This exhibition of en plein air paintings by Stephanie Fuller was created on a recent trip to England in 2014. Stephanie had previously lived, studied and exhibited in England for 13 years. During that time she was working and exhibiting as a sculptor, although the artist made sketches these are her first English en plain air paintings.
Deal view towards Margate 2014, Acrylic on canvas, 53 x 50 cm
Stephanie revisited places that were familiar, choosing to invoke memory as well as spontaneity in the works. During the 80s and 90s the artist lived in Bath, London and had a cottage in Stowlangtoft, a small village in Suffolk.
Margate from the Pier 2014, Acrylic on paper, 19 x 28 cm
In 1952, Stephanie’s father left Margate with his sister, parents, grandparents and uncle to start again in Australia as World War II had taken so much from them. They were looking for a new life.
Margate view from the window 2014, Acrylic on paper, 39 x 57 cm
Having visited Margate once in 1982 with her family, Stephanie felt the need to return and search for the family home and antique store. Her father died in 2011. During his last year he repeatedly talked about Margate and returning there. Following his death, Stephanie felt that she should undertake the pilgrimage on his behalf.
Margate view from window 2014, Acrylic on paper, 57 x 39 cm
Bath view from Alexandra Park 1 2014, Acrylic on paper, 28 x 19 cm
One of the fantastic aspects of en plain air painting is the completely personal vision that the process produces. The artist has to work with such speed on cloudy, windy days, which leaves barely time for thought. The final result is the product of instinct, vision and practice.
Royal Crescent – Bath 2014, Acrylic on paper, 36 x 57 cm
It is said that artists should not use up paint. That is, the paint is always left on the palette when a painting is finished. Stephanie uses these left over colours to produce an instinctive sketch. The one that does not matter if it does not work. She is particularly fond of the paintings produced from left over paint and feels they show the real spontaneity of her artistic endeavour.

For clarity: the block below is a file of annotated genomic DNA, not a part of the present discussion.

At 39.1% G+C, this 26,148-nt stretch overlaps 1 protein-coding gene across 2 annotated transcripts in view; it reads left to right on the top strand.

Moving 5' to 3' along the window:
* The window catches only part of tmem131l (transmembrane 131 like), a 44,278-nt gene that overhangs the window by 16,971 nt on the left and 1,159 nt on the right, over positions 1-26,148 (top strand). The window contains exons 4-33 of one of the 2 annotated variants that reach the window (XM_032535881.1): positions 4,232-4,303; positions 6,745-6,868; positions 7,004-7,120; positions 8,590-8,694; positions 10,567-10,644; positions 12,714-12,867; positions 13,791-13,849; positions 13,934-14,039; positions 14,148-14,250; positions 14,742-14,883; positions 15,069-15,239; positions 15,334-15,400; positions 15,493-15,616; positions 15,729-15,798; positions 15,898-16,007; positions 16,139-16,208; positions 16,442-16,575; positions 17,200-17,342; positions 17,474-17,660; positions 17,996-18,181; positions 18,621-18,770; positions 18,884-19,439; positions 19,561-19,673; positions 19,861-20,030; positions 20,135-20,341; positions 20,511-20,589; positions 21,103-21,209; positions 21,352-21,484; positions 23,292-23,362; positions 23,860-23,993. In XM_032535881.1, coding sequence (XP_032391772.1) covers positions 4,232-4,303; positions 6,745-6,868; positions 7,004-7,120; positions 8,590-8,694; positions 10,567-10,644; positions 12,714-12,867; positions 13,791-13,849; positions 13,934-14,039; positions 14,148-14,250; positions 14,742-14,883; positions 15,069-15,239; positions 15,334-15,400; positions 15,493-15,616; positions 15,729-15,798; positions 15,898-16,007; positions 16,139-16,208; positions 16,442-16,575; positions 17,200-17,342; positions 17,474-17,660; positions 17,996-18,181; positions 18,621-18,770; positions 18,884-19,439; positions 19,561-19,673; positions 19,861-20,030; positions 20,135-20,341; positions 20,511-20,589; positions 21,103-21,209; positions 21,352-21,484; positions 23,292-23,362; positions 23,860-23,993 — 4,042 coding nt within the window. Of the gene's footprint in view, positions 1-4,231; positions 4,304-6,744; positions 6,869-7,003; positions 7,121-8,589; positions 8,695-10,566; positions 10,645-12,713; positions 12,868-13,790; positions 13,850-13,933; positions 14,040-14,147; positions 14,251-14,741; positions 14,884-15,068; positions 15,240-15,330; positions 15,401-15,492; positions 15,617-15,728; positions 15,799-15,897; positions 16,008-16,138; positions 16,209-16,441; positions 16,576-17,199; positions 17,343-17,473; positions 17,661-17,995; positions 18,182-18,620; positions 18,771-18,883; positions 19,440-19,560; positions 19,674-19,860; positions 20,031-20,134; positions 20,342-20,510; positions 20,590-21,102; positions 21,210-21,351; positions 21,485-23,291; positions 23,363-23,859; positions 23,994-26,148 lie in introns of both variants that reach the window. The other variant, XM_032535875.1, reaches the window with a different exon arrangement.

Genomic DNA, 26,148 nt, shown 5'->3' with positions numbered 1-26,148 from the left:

In 1982, Stephanie arrived in London in August, by the January she was enrolled in art classes at the local Tech in Putney. The following year she enrolled at Byam Shaw and started a foundation course in art at Heatherly School of Art.
Stephanie returned to Australia in 1984 and enrolled in Claremont School of Art, in the first month of the course she met Peter Fuller, the British art critic, and moved back to London to live with him that year. They married a year later.
In England, Stephanie went to Norwich School of Art, attended the Life Drawing department under John Wonnicott and John Lessore (1984); Bath College of Higher Education, Art Foundation Course (1986-87); and Wimbledon School of Art, London, Sculpture Course (1988-90).
In 1990, Stephanie was in a car accident on the M4 motorway. The driver of the hire car fell asleep on a section of the motorway that was raised because of a stream running underneath. The car drove off the raised road travelling twenty-five meters before hitting the ground the first time. Peter Fuller and their unborn child, Gabriel were killed in the accident. The driver, Stephanie and their other son Laurence survived.
Peter Fuller and son Gabriel Fuller’s grave – Stowlangtoft, Suffolk 2014, Stephanie Burns, Acrylic on paper, 28 x 19 cm
In 1990 Stephanie stopped her course at Wimbledon and started to exhibit as a professional artist.
Copper Beech 2014, Acrylic on paper, 28 x 19 cm